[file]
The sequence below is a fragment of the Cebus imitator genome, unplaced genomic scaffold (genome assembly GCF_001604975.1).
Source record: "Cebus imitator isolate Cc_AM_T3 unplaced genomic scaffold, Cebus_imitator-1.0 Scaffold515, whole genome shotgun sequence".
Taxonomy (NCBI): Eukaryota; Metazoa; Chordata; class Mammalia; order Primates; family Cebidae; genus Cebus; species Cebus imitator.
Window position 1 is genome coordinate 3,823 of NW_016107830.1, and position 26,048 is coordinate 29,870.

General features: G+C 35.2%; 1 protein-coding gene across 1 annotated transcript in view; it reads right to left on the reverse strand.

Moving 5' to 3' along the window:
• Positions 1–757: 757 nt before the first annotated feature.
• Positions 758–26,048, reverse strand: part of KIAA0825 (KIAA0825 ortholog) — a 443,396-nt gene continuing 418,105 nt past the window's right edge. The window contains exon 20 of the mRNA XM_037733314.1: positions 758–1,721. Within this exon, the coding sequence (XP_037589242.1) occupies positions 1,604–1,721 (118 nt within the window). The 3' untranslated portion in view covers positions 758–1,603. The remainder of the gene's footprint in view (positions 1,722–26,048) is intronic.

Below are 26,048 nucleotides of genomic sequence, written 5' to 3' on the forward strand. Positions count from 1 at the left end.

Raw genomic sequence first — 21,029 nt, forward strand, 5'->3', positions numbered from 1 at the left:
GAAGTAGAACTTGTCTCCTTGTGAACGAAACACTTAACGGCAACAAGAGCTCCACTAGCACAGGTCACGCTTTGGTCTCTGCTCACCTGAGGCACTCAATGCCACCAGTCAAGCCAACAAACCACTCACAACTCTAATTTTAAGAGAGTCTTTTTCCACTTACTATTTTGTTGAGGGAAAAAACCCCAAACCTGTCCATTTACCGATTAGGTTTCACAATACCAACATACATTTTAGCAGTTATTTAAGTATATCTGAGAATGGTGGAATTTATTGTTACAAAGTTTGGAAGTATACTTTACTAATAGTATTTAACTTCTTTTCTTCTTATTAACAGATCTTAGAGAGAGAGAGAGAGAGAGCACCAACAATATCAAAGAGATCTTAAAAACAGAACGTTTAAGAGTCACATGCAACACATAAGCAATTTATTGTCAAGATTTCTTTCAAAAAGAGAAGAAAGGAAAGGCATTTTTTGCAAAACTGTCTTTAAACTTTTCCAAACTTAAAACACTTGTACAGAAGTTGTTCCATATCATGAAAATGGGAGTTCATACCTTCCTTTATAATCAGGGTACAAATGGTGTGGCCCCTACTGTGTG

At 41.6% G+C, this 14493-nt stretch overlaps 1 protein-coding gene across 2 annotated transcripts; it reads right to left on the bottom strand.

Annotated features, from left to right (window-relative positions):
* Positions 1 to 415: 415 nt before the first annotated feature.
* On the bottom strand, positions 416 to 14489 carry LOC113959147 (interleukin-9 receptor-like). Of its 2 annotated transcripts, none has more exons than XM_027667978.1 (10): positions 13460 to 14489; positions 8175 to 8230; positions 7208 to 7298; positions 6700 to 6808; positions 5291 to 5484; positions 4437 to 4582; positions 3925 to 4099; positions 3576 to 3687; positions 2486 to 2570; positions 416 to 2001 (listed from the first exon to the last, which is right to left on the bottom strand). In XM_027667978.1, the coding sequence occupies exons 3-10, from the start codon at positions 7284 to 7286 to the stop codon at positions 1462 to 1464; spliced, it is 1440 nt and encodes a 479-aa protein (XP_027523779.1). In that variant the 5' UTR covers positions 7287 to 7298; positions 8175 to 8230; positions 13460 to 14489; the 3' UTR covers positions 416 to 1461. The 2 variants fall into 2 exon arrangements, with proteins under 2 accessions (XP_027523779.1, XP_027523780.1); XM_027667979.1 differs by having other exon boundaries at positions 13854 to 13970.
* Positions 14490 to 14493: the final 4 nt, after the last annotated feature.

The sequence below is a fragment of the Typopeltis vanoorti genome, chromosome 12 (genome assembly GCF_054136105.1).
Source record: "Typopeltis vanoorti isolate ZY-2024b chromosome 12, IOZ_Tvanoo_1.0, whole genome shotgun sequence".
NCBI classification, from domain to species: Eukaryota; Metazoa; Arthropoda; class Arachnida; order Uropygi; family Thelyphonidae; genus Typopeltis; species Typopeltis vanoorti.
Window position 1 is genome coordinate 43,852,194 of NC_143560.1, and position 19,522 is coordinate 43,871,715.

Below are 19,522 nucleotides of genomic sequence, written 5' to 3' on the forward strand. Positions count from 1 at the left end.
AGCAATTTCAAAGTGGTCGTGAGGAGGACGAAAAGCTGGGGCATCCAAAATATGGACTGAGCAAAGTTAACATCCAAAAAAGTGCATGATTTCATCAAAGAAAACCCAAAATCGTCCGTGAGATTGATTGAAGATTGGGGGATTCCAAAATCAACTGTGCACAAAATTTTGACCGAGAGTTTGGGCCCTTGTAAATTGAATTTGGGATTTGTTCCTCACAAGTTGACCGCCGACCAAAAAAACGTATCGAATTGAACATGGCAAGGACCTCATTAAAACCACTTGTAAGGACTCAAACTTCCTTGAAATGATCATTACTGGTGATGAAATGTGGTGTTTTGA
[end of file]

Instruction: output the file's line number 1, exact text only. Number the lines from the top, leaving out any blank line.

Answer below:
The sequence below is a fragment of the Cebus imitator genome, unplaced genomic scaffold (genome assembly GCF_001604975.1).